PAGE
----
ALBUQUERQUE, NEW MEXICO--The publicity-shy particles known as neutrinos are back in the spotlight. At a joint meeting here of the American Physical Society and the High Energy Physics Division of the American Astronomical Society, physicists released much-anticipated measurements of the flow of neutrinos from the sun and other sources. The results put the final nail in the coffin of the decades-old solar neutrino paradox and eliminate a once-favored assumption about a key property of the particles.
Neutrinos are incredibly hard to detect because they seldom interact with matter; they can zip through Earth without noticing it. When they do trigger physicists' detectors, not all neutrinos are equally easy to catch. Neutrinos come in three "flavors," named after the subatomic particle that each is associated with: the electron neutrino, the muon neutrino, and the tau neutrino. Electron neutrinos are the easiest to detect, because they participate in reactions involving the very common electron; tau and muon neutrinos are hard to spot. That reticence seemed to explain a puzzling deficit of electron neutrinos created in the sun's nuclear furnace: If electron neutrinos changed flavors into muon or tau neutrinos, they could escape detection.
On 21 April, scientists from the Sudbury Neutrino Observatory (SNO) in Ontario revealed their measurements of a reaction, called the "neutral current," in which a neutrino of any flavor slams into deuterium, a heavy isotope of hydrogen, and breaks it apart into a neutron and a proton. By measuring the relative ratios of electron, muon, and tau neutrinos coming from the sun, SNO scientists saw that solar neutrinos, which began their journey to earth as electron neutrinos, have changed into muon or tau neutrinos by the time they reach the detector. "This is strong evidence for flavor change," says team member Andre Hamer of the Los Alamos National Laboratory.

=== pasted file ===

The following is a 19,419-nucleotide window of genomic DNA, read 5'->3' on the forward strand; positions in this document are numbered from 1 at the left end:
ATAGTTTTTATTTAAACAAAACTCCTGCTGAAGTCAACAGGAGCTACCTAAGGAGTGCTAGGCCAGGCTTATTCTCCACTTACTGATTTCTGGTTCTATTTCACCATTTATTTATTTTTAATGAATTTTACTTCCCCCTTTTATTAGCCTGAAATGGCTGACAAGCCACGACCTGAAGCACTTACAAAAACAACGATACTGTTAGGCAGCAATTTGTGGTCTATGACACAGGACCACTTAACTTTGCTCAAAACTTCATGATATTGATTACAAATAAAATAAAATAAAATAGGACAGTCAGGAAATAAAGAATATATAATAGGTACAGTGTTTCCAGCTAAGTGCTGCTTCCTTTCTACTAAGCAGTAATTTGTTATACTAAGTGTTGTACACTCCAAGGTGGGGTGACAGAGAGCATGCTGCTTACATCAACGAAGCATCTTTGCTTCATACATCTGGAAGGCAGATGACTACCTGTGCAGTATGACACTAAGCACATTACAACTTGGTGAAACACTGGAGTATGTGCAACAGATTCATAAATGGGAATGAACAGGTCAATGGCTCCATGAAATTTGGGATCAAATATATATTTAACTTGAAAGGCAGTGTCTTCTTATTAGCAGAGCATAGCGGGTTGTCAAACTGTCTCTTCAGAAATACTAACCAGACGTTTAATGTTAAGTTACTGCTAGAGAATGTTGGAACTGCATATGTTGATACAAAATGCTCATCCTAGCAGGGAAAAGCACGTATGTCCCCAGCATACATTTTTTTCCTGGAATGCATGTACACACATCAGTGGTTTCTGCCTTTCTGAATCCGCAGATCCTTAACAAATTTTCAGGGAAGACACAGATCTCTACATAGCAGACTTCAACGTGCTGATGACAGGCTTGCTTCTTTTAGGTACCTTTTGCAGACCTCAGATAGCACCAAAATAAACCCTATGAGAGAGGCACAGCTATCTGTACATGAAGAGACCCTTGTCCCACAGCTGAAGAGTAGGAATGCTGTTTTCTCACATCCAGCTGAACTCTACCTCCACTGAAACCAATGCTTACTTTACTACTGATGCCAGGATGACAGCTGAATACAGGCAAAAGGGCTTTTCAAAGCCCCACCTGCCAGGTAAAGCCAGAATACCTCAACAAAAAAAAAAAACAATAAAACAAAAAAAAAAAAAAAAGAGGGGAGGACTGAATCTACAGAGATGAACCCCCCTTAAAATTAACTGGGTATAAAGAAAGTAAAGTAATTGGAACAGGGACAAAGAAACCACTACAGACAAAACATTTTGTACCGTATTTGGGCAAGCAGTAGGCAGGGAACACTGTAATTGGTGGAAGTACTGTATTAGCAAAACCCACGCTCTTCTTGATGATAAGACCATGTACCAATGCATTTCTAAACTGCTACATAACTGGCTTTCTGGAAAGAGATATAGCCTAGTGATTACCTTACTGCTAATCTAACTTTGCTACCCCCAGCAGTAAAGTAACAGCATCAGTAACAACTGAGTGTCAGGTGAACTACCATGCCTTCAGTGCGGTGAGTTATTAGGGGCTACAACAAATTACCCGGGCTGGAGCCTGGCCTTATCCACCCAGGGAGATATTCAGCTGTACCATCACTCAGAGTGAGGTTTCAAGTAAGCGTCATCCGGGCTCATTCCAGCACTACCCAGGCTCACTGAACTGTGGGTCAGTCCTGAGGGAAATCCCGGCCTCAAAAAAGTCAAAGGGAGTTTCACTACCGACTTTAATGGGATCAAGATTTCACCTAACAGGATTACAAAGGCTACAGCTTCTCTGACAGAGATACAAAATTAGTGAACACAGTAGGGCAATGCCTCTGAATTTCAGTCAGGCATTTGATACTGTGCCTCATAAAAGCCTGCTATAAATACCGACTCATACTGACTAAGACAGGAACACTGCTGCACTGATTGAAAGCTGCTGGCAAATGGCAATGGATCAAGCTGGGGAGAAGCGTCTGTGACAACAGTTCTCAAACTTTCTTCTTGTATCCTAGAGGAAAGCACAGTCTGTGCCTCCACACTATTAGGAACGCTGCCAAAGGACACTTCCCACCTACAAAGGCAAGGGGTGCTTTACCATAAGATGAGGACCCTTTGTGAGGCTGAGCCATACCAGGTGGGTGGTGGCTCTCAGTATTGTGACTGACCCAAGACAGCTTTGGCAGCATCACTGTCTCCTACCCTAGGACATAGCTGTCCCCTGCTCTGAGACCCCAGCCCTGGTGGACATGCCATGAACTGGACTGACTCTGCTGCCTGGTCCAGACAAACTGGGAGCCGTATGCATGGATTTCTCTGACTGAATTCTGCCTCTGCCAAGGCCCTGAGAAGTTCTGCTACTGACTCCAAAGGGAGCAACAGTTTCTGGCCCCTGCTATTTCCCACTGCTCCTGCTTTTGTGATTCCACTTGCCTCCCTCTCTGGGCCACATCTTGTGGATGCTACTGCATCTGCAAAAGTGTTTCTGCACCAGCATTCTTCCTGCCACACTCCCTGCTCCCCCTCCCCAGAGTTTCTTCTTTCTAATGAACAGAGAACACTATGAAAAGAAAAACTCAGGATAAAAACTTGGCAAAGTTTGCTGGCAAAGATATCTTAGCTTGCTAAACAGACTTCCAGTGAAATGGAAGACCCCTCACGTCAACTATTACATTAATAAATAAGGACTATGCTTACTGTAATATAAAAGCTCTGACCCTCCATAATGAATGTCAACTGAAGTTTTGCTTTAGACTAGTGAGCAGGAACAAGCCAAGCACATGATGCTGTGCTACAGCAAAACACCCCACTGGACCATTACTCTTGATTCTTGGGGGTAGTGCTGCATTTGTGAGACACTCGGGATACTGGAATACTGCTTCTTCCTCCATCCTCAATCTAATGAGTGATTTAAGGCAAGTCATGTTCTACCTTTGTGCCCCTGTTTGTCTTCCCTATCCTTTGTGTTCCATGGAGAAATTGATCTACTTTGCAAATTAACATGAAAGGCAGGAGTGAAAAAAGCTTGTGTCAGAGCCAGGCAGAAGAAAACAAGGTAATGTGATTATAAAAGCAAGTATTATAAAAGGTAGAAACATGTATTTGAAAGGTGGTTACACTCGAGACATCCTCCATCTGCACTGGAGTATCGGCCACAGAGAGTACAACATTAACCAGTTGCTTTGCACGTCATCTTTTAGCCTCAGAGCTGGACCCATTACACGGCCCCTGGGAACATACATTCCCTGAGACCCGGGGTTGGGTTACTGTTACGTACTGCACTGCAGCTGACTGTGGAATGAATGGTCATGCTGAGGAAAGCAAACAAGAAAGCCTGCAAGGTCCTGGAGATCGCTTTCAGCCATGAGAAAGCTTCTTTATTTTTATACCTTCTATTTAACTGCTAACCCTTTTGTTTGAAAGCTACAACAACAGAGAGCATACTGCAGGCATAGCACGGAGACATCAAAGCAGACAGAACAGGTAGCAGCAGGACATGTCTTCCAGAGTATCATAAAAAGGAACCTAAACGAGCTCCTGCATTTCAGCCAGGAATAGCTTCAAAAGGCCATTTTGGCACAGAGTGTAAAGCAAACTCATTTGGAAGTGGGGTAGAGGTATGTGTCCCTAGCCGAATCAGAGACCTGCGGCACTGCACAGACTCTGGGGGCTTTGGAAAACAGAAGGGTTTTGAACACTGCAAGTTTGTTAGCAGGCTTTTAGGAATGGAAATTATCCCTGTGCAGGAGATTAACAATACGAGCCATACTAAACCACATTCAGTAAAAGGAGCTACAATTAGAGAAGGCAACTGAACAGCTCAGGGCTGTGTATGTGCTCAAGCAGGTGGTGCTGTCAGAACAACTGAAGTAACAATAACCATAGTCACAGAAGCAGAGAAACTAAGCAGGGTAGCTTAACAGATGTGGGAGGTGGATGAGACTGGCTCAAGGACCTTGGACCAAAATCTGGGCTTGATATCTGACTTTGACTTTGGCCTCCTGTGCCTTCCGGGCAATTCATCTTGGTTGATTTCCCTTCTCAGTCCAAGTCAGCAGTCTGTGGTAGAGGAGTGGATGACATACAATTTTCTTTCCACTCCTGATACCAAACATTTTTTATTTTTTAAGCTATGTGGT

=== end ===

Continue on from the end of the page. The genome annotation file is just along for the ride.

Not only do the new measurements provide the strongest evidence yet for flavor change, but they also pin down the properties of neutrinos with unprecedented precision. In addition, the results show that another property of neutrinos related to how they interact with matter, known as the "mixing angle," must be large rather than small, contrary to what physicists believed until quite recently. Although the case isn't closed, says neutrino physicist Bruce Berger of Lawrence Berkeley National Laboratory in Berkeley, California, "it's extremely unlikely, given current measurements, that it's a small mixing angle." Little by little, the inscrutable neutrino is finally revealing its secrets.